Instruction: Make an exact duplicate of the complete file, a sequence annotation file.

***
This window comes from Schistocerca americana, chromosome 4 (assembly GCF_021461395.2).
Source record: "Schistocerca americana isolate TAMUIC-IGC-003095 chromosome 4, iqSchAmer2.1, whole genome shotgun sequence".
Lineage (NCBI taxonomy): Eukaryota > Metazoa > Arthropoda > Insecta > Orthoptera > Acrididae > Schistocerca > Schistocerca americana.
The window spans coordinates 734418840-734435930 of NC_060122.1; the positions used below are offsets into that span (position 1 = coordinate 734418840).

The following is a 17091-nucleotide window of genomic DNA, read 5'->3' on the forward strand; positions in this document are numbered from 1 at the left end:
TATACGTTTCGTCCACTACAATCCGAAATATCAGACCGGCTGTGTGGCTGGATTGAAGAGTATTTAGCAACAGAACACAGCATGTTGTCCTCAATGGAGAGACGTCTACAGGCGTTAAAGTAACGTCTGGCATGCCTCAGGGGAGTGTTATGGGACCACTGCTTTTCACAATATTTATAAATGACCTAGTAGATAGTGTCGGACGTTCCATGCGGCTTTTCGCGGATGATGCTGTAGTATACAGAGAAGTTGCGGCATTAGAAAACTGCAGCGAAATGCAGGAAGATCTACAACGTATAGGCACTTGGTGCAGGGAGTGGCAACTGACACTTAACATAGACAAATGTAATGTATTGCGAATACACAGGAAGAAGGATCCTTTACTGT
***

This window comes from Schistocerca americana, chromosome 4 (assembly GCF_021461395.2).
Source record: "Schistocerca americana isolate TAMUIC-IGC-003095 chromosome 4, iqSchAmer2.1, whole genome shotgun sequence".
Lineage (NCBI taxonomy): Eukaryota > Metazoa > Arthropoda > Insecta > Orthoptera > Acrididae > Schistocerca > Schistocerca americana.
The window spans coordinates 734418840-734435930 of NC_060122.1; the positions used below are offsets into that span (position 1 = coordinate 734418840).

The following is a 17091-nucleotide window of genomic DNA, read 5'->3' on the forward strand; positions in this document are numbered from 1 at the left end:
TATACGTTTCGTCCACTACAATCCGAAATATCAGACCGGCTGTGTGGCTGGATTGAAGAGTATTTAGCAACAGAACACAGCATGTTGTCCTCAATGGAGAGACGTCTACAGGCGTTAAAGTAACGTCTGGCATGCCTCAGGGGAGTGTTATGGGACCACTGCTTTTCACAATATTTATAAATGACCTAGTAGATAGTGTCGGACGTTCCATGCGGCTTTTCGCGGATGATGCTGTAGTATACAGAGAAGTTGCGGCATTAGAAAACTGCAGCGAAATGCAGGAAGATCTACAACGTATAGGCACTTGGTGCAGGGAGTGGCAACTGACACTTAACATAGACAAATGTAATGTATTGCGAATACACAGGAAGAAGGATCCTTTACTGT